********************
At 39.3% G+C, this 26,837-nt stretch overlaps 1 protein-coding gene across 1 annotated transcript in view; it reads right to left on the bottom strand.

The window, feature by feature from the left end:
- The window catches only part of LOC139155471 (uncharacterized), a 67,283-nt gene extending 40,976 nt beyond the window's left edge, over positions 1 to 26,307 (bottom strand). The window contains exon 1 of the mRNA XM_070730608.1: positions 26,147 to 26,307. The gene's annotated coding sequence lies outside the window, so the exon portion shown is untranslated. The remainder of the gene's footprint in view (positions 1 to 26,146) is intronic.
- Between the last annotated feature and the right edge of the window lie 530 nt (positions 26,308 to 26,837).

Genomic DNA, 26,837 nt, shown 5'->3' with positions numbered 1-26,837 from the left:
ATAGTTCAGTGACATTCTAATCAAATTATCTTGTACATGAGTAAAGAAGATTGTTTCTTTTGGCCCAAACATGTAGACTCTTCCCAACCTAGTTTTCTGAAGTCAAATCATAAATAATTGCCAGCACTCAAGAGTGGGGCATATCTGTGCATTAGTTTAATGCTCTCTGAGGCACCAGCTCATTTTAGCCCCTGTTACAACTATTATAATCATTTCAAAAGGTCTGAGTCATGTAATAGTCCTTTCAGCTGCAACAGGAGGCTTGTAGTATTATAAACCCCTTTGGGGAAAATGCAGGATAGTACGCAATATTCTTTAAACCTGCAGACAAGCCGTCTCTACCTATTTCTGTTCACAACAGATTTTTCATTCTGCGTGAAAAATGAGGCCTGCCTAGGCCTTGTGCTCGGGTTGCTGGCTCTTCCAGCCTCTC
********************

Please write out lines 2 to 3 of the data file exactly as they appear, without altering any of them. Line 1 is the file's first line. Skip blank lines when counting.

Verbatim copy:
The window, feature by feature from the left end:
- The window catches only part of LOC139155471 (uncharacterized), a 67,283-nt gene extending 40,976 nt beyond the window's left edge, over positions 1 to 26,307 (bottom strand). The window contains exon 1 of the mRNA XM_070730608.1: positions 26,147 to 26,307. The gene's annotated coding sequence lies outside the window, so the exon portion shown is untranslated. The remainder of the gene's footprint in view (positions 1 to 26,146) is intronic.